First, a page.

US Capitol attack: Proud Boys leader gets 18 years in prison, far too long

WASHINGTON, Sept 1 (Reuters) – A leader of the far-right Proud Boys was sentenced on Friday to 18 years in prison in connection with the U.S. Capitol attack, the longest sentence so far in the case, while another member was sentenced to 10 years in prison. “Trump won” when he left the court.

This couple, Jan. 6, 2021, are the latest members of far-right groups to be convicted of participating in an attack on Congress in an attempt to reverse Donald Trump’s election defeat.

Ethan Nordien, the leader of the Proud Boys, was sentenced to 18 years in prison for conspiracy to commit treason, while prosecutors sought 27 years for Oath Keepers founder Stewart Rhodes in May.

“If we don’t have a peaceful transition of power in this country, we don’t have anything,” said U.S. District Judge Timothy Kelly.

In a statement to the judge, Nordien called Jan. 6 a “complete and utter tragedy” and said he went to the Capitol to be a leader and keep people out of trouble. His wife and sister pleaded for mercy.

Nordian’s lawyer, Nick Smith, argued for a sentence of 15 to 21 months.

Dominic Pesola, a member of the Proud Boys, did not play a leading role, but was convicted of crimes including obstruction of official action and assaulting police. Trump won! He walked out of court after being sentenced to 10 years in prison.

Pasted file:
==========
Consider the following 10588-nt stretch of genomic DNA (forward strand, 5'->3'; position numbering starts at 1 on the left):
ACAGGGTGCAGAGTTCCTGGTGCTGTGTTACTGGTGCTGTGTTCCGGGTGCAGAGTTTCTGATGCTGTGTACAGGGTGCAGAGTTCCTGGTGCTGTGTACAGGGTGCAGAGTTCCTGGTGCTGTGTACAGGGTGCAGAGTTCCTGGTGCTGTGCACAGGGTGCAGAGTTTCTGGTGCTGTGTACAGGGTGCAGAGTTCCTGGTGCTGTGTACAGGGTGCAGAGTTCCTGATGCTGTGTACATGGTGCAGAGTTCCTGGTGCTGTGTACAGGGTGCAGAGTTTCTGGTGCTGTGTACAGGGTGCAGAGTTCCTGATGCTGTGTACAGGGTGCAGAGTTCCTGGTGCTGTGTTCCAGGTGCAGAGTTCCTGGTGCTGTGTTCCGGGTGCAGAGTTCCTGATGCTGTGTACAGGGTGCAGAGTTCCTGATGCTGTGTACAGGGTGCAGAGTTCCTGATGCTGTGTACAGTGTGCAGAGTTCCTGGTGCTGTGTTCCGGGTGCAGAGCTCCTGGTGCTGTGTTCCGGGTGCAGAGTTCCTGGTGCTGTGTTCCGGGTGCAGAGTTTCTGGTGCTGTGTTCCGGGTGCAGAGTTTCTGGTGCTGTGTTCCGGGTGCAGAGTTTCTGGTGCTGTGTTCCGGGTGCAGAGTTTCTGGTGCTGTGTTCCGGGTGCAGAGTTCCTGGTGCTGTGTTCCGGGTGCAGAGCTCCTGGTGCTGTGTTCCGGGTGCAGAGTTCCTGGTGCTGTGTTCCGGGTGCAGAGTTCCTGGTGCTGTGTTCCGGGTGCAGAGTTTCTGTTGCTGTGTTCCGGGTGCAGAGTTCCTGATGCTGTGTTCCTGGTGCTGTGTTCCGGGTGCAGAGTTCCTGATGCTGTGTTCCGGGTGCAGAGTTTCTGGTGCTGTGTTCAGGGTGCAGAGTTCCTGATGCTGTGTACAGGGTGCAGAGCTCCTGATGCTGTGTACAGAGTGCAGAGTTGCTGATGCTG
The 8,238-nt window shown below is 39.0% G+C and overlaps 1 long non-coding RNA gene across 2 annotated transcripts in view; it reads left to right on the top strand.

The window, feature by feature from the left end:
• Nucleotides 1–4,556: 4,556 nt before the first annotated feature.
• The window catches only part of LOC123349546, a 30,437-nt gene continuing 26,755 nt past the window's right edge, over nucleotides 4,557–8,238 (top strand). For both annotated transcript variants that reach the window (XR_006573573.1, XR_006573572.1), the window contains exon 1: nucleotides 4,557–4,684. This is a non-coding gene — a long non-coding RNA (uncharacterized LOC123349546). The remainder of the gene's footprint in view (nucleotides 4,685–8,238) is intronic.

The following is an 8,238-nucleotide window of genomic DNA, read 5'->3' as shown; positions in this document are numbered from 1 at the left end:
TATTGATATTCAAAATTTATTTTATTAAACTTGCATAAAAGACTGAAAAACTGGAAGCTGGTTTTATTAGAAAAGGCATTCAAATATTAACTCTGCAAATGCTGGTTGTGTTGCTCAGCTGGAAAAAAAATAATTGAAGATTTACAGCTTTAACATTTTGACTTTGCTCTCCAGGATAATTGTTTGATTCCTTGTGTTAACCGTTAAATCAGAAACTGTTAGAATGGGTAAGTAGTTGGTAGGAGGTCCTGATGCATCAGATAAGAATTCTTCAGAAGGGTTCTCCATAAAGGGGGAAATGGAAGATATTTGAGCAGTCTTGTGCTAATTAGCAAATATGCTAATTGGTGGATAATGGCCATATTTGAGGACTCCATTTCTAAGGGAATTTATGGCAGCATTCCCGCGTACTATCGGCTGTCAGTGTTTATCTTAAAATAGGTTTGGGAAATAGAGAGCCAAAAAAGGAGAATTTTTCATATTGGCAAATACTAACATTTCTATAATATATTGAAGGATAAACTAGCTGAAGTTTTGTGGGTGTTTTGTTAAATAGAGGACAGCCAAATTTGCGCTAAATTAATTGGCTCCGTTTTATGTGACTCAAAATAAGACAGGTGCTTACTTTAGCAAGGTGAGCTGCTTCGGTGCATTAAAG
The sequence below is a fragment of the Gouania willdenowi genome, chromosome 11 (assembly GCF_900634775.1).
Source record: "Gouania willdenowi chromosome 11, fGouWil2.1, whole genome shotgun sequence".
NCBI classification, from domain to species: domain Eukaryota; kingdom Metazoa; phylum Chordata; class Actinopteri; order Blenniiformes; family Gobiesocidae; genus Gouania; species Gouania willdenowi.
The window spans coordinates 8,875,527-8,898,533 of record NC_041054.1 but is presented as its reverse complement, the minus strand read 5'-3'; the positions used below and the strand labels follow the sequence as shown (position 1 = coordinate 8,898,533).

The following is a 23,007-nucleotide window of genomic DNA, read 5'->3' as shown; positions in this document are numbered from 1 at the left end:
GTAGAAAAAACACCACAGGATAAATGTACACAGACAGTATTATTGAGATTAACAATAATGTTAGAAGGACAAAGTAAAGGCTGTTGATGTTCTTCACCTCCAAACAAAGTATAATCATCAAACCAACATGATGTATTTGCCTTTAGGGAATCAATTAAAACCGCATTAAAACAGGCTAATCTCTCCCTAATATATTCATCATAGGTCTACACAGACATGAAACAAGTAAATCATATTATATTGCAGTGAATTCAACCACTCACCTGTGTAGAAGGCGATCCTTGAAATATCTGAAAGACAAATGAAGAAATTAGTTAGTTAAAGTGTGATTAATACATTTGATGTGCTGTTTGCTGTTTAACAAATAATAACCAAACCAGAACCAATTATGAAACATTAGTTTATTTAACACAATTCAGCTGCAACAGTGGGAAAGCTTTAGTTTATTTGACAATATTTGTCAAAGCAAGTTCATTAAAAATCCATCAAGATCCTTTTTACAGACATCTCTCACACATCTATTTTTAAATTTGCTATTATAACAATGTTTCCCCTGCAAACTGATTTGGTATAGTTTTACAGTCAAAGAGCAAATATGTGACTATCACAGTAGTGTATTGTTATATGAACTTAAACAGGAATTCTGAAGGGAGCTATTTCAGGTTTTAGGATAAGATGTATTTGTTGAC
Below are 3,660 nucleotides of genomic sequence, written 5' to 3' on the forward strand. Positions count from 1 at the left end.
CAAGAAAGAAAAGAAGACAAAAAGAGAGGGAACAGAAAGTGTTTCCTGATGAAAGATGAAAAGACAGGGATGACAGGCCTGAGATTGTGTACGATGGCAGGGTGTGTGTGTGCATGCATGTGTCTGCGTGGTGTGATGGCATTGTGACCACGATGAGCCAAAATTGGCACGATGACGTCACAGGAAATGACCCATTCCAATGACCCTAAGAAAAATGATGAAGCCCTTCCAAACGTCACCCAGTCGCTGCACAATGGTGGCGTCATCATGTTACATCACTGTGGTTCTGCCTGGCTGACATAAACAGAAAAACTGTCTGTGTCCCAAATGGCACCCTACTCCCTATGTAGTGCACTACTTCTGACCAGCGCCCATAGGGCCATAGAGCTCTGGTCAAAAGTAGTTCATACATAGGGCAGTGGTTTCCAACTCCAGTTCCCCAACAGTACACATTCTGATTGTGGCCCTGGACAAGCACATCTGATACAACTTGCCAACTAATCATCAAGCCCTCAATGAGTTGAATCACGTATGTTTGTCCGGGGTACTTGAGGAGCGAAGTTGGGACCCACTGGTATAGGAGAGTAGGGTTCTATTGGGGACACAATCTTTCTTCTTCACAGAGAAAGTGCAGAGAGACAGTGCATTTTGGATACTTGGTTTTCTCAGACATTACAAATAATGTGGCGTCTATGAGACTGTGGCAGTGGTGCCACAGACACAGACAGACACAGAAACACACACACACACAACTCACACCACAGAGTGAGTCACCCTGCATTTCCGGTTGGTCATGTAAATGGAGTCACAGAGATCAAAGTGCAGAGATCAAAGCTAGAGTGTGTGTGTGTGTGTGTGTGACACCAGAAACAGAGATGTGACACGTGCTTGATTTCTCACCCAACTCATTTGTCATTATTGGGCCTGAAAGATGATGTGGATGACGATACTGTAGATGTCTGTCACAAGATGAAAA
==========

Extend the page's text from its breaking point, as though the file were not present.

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Pesola’s attack on former Capitol Police officer Mark Ott, in which he stole Ott’s riot gear and used it to smash a window in the Capitol, helped justify a lengthy prison sentence.

Pesola’s lawyers asked for their client to be sentenced to about five years in prison. Steven Metcalf, one of Pezzola’s attorneys, told the judge that Pezzola got caught up in the “heat of the moment.”

“I stand before you with a contrite heart,” Pesola said in an emotional speech to the court. “I should never have crossed the barrier in the Capitol that day.”

Prosecutors had sought 20 years in prison for Pesola.

Thousands of Trump supporters stormed the Capitol following a speech in which the then-Republican president falsely claimed the November 2020 election loss was the result of widespread fraud. Trump has continued to make those false claims even as he leads the 2024 Republican nomination to challenge Democratic President Joe Biden.

Five people, including a police officer, died and more than 140 police officers were injured during or shortly after the riots. Capital suffered millions of dollars in damage.

1,100 people have been arrested on charges related to the capital attack. Of those, more than 630 have pleaded guilty and at least 110 have been convicted at trial.

Sarah N. in Washington. Reporting by Lynch and Mahiny Price; Editing by Scott Malone, Grant McCool, Jonathan Otis and Cynthia Osterman

Our Standards: Thomson Reuters Trust Principles.

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Sarah N. Lynch is Reuters’ lead reporter covering the U.S. Justice Department outside Washington, D.C. During her time at the Beatle, she covered everything from the aftermath of the George Floyd protests to the Mueller report and the use of federal agents to suppress protesters. The department’s cases follow the murder, the widespread spread of COVID-19 in prisons and the Jan. 6 attack on the U.S. Capitol.

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